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Biomaterials. 1999 Jan;20(1):91-8.

Polyphosphazene membranes and microspheres in periodontal diseases and implant surgery.

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Department of Pharmaceutical Sciences, University of Padova, Italy.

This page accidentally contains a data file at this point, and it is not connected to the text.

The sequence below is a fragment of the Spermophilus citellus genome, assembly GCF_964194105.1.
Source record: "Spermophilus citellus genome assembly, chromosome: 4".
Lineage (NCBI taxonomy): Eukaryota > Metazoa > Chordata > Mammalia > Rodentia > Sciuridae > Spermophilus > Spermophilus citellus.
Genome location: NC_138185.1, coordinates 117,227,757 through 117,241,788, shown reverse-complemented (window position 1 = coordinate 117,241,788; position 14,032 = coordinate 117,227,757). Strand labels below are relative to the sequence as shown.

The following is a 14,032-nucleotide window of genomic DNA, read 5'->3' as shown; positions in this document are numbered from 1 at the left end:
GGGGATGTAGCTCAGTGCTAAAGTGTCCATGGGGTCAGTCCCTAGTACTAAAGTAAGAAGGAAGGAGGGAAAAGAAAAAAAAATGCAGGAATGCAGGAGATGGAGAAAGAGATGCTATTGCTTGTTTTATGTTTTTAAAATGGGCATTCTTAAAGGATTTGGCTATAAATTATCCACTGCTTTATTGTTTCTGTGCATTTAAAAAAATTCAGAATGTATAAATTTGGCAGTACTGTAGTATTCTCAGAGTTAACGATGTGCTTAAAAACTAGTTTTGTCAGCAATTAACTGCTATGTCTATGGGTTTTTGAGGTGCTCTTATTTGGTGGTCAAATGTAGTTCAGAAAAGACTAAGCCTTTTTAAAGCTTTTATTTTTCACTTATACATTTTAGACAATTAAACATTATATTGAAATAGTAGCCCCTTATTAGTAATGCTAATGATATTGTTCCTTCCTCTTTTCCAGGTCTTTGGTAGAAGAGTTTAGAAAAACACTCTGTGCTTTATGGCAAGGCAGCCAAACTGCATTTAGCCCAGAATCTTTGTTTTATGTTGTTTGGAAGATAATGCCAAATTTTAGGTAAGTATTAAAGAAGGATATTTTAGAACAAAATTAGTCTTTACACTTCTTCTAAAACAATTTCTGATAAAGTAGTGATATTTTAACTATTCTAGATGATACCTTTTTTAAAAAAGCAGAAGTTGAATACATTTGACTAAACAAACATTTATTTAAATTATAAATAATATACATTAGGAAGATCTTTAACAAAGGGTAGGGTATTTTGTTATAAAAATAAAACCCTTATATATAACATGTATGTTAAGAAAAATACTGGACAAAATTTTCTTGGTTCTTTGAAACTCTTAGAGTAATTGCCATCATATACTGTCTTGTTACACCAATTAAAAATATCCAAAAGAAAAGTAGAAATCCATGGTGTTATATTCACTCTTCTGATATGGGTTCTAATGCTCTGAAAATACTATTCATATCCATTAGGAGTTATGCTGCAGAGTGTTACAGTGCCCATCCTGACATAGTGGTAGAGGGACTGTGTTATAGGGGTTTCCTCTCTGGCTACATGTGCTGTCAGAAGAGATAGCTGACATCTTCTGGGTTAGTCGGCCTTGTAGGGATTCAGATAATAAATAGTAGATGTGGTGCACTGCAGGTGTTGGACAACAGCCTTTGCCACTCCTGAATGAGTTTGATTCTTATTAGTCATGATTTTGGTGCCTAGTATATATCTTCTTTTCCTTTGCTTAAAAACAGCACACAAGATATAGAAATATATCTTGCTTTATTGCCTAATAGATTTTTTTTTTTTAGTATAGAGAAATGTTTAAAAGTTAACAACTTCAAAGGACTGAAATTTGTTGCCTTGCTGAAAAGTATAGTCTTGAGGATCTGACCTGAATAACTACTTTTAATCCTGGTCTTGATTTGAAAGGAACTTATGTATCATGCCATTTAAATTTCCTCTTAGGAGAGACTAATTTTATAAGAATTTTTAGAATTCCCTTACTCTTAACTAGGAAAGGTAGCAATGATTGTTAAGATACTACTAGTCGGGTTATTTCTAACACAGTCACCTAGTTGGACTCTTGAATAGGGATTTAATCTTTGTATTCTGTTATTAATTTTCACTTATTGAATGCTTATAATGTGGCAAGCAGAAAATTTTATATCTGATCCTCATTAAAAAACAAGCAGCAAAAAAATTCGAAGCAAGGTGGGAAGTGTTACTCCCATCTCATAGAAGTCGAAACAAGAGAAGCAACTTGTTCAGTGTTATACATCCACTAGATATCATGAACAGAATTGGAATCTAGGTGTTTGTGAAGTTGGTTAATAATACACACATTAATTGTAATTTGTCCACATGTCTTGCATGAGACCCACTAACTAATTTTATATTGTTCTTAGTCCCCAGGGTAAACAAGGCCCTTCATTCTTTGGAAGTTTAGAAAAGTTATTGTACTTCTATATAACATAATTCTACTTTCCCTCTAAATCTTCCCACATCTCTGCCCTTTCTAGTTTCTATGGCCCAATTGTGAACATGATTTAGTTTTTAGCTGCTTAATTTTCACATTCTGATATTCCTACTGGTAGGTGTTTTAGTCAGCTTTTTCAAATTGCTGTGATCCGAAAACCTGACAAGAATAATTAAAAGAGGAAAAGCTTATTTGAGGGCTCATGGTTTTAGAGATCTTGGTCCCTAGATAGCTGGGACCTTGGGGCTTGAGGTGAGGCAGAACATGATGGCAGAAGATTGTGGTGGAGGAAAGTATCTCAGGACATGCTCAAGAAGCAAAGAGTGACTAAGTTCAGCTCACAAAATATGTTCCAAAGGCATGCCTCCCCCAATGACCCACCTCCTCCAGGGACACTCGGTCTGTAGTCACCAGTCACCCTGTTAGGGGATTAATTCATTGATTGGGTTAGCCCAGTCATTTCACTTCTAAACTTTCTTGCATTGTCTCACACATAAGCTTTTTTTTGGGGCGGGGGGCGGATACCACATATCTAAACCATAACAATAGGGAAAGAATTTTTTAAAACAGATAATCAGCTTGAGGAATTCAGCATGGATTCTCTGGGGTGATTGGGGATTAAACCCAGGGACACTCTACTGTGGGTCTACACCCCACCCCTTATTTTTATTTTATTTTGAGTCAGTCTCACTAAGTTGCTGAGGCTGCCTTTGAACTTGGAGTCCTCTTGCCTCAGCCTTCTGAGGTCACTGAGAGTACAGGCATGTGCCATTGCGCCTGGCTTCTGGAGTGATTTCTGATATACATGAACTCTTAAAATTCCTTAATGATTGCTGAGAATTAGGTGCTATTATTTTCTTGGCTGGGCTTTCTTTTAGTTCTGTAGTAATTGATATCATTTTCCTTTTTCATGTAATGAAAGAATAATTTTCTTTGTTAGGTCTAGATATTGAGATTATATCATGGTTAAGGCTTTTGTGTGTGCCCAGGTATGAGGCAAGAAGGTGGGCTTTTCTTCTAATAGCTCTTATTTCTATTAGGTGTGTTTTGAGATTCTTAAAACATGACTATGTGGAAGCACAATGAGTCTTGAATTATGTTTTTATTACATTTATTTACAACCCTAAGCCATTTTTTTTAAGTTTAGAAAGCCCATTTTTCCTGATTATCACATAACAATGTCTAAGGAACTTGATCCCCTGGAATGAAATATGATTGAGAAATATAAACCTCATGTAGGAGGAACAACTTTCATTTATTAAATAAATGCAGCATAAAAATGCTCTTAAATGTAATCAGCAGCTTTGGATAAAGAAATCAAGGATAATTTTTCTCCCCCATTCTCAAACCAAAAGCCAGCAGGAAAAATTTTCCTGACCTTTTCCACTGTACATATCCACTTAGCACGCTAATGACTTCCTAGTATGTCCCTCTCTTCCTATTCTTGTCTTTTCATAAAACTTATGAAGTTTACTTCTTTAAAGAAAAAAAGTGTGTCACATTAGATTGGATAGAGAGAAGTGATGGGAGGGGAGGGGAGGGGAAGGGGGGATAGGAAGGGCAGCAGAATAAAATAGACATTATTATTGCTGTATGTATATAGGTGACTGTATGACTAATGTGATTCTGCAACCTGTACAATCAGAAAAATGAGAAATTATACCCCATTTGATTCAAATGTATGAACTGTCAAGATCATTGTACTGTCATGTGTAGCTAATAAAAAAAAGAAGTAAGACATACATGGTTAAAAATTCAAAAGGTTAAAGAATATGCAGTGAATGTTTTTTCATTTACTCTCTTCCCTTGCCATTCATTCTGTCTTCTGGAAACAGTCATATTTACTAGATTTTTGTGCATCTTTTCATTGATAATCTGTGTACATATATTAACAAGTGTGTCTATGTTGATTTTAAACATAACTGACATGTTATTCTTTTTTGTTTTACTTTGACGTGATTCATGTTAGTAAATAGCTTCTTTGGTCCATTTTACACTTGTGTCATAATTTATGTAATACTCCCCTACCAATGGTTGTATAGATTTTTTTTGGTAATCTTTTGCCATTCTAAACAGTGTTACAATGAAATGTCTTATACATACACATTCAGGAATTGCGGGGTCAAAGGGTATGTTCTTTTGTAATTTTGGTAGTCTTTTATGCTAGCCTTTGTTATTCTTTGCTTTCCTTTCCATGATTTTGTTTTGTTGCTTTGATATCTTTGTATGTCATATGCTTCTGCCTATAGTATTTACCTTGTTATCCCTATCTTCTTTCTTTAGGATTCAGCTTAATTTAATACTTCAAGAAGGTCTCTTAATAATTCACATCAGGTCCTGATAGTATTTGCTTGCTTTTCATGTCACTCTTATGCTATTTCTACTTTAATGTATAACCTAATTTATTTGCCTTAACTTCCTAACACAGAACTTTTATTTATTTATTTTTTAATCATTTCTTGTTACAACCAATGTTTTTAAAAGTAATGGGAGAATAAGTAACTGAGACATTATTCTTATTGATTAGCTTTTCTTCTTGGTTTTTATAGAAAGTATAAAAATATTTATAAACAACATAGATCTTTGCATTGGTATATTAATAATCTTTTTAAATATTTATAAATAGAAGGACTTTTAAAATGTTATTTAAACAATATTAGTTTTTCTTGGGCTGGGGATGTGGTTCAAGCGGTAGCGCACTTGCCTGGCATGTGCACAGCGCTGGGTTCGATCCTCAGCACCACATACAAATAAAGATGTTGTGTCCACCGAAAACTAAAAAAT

Membranes or microcapsules made from polyphosphazenes bearing amino acid side groups are proposed for the treatment of periodontal diseases. Polyphosphazene membranes, prepared with alanine ethyl ester and imidazole in the molar ratio of 80:20 as phosphorus substituents, gave a degradation rate that corresponded to the healing of the bone defect. These membranes were much more successful in promoting healing of rabbit tibia defects than polytetrafluoroethylene membranes. Antibacterial or anti-inflammatory drugs, useful in periodontal tissue regeneration, could be entrapped in the polyphosphazene membranes and released both in vitro and in vivo at a rate that ensured therapeutic concentrations in the surrounding tissue. Polyphosphazene microspheres, prepared with phenylalanine ethyl ester as a phosphorus substituent and loaded with succinylsulphathiazole or naproxen, were also obtained. The kinetics of release from these matrices were very convenient in yielding local concentrations of the two drugs that are useful per se or when mixed with hydroxyapatite for better bone formation.

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